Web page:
It is now explicitly spelled out that the Labour Inspectorate has no right to enter the private homes of employees working from home for inspection purposes. However, they may enter with the employees’ consent.
6. Accident insurance cover for the home workspace
The 3rd COVID 19 Act already categorised as occupational all accidents that take place while the COVID 19 measures are in force and in temporal and causal connection with occupational activity carried out in the home.
This regulation is now to apply indefinitely (Section 175 para. 1(a) of the General Social Insurance Act (ASVG)). According to the draft, accidents carried out in the satisfaction of vital needs and related journeys in the vicinity of the home (e.g. shopping in the supermarket, visiting a pub) should also qualify as occupational accidents when working from home.
7. Provision of work equipment
First, in principle the employer must provide employees with the digital work equipment (IT hardware, data connection) required for regular work when working from home. This obligation does not apply if the employee works from home on a one-off basis, i.e. without the intention of working from home again. If, in deviation from this, the employee agrees to use their own digital work equipment, the employer must pay the employee a (lump-sum) compensation for the reasonable and necessary costs (Section 18(c) para. 3 of the AVRAG).
Under tax law, with effect from 01.01.2021, this is to be supplemented by the following regulations:
- Digital work equipment provided by the employer is not a taxable benefit in kind.
- Payments by employers to compensate for costs arising from remote working are tax-free as a working-from-home lump sum of up to EUR 300 per year (EUR 3 per day for a maximum of 100 days).
- Employees can generally claim expenses for ergonomically suitable furniture (desks, swivel chairs, lighting fixtures) in their own home based on a working-from-home agreement of up to EUR 300 per year as income-related expenses. The prerequisite is that at least 42 days per year were worked exclusively in the home workspace. This will already apply for the assessment year 2020, whereby the amount of EUR 300 will be divided into two lots of EUR 150 for each of 2020 and 2021.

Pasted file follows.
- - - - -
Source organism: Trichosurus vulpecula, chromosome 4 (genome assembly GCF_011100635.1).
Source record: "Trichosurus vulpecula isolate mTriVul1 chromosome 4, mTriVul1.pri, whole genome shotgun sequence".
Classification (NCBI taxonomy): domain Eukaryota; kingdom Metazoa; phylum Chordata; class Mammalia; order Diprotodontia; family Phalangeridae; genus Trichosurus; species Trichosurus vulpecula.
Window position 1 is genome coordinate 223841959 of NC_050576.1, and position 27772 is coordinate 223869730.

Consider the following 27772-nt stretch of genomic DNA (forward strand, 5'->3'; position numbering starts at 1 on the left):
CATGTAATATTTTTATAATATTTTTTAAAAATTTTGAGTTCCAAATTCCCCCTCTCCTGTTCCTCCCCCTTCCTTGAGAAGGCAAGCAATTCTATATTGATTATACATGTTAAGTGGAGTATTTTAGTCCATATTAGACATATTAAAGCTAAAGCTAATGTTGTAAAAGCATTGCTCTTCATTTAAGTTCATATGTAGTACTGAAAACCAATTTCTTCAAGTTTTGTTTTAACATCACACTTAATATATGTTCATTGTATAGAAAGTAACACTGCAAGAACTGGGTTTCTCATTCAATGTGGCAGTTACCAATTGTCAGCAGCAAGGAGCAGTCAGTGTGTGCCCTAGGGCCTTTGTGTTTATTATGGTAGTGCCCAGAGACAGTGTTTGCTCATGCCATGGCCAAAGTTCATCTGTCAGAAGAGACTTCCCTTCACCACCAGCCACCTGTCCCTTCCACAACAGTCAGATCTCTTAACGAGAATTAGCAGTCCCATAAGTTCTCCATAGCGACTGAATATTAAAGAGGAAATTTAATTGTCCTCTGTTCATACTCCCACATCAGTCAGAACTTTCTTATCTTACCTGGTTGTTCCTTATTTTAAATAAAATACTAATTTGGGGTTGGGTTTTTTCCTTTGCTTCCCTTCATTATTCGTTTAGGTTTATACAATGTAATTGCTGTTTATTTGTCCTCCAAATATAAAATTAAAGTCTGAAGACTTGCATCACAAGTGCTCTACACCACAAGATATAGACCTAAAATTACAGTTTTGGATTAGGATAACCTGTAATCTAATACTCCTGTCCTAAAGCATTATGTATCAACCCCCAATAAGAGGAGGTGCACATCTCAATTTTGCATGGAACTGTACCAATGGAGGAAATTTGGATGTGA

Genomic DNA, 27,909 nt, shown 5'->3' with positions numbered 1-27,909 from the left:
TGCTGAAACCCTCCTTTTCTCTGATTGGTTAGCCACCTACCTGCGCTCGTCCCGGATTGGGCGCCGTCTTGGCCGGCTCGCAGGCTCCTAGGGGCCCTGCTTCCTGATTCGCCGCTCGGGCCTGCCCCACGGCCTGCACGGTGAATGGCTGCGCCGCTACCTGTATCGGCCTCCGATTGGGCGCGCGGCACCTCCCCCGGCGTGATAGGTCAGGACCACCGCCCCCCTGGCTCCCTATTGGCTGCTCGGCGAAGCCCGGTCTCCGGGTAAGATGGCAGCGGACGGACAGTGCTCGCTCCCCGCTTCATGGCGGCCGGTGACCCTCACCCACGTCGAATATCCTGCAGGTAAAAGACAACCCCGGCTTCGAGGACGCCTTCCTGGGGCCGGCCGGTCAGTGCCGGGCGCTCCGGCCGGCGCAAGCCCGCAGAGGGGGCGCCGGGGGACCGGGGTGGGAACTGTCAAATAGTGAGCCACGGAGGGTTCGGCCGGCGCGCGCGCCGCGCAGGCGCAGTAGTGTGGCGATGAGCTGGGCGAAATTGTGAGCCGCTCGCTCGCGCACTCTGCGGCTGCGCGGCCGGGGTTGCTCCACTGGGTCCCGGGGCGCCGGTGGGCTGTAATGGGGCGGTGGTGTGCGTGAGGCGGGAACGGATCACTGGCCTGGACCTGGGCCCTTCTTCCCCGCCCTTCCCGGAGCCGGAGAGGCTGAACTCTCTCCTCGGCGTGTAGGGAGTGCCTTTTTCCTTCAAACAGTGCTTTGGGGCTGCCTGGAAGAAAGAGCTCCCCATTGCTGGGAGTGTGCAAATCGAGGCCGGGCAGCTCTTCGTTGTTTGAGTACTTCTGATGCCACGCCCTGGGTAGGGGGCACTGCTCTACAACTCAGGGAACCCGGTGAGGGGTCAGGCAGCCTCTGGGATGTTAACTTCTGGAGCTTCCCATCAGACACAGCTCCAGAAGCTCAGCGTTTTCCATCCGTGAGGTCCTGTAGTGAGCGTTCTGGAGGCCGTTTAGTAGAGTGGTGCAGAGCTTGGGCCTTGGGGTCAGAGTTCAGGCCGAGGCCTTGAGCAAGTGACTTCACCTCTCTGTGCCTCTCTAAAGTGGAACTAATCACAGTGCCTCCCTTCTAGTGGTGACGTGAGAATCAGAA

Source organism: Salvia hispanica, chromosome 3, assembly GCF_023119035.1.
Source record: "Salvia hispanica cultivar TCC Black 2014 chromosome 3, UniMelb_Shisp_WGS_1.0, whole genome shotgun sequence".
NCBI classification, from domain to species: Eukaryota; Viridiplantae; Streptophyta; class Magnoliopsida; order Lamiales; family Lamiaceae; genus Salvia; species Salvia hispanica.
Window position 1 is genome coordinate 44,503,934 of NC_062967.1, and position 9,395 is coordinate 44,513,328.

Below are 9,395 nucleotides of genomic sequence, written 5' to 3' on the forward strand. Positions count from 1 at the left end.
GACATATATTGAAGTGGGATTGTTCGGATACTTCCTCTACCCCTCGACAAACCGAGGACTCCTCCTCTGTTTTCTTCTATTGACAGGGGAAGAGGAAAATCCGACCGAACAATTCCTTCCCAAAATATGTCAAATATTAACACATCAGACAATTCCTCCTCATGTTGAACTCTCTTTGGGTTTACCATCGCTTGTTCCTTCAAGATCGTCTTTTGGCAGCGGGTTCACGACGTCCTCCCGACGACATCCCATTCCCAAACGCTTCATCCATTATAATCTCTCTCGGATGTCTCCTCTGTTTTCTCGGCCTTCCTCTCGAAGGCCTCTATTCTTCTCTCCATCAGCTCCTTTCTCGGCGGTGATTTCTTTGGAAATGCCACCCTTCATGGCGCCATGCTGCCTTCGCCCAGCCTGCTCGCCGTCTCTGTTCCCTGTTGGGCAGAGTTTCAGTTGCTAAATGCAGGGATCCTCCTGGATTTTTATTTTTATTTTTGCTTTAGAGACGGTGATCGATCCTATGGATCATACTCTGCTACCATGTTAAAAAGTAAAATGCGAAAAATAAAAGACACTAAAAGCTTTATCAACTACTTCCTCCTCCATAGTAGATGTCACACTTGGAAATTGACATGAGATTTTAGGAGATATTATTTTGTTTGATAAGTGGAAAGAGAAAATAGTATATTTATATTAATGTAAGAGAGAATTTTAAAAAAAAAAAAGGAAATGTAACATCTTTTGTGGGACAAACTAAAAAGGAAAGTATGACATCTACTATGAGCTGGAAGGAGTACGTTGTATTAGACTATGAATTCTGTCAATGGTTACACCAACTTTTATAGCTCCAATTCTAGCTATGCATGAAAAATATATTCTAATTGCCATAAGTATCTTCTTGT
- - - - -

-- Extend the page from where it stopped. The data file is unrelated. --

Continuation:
- If the maximum amount of the working-from-home office lump sum is not fully utilised in benefits from the employer, the employee can generally claim the difference as a lump sum for income-related expenses.
- The number of days the employee works from home must be recorded in the payroll account.
8. Working hours
The provisions of the law on working time and rest periods are not to be changed and therefore continue to apply when working from home (e.g. maximum working time limits, rest breaks). In particular, Section 2 para. 2 of the Working Time Act (AZG) continues to stipulate that the time a worker is employed in their home or otherwise outside the company is also working time. If necessary, the agreed working time model for working from home can be adapted by mutual agreement. As in the past, employees who work predominantly from home must keep a record of their working hours (Section 26 para. 3 of the AZG).
9. Data protection
The draft of the new legal regulation on working from home does not provide any regulations on data protection. In view of the special importance of data protection in connection with working from home, every working-from-home agreement should nevertheless contain – as has been the case so far – regulations on compliance with data protection requirements while working from home.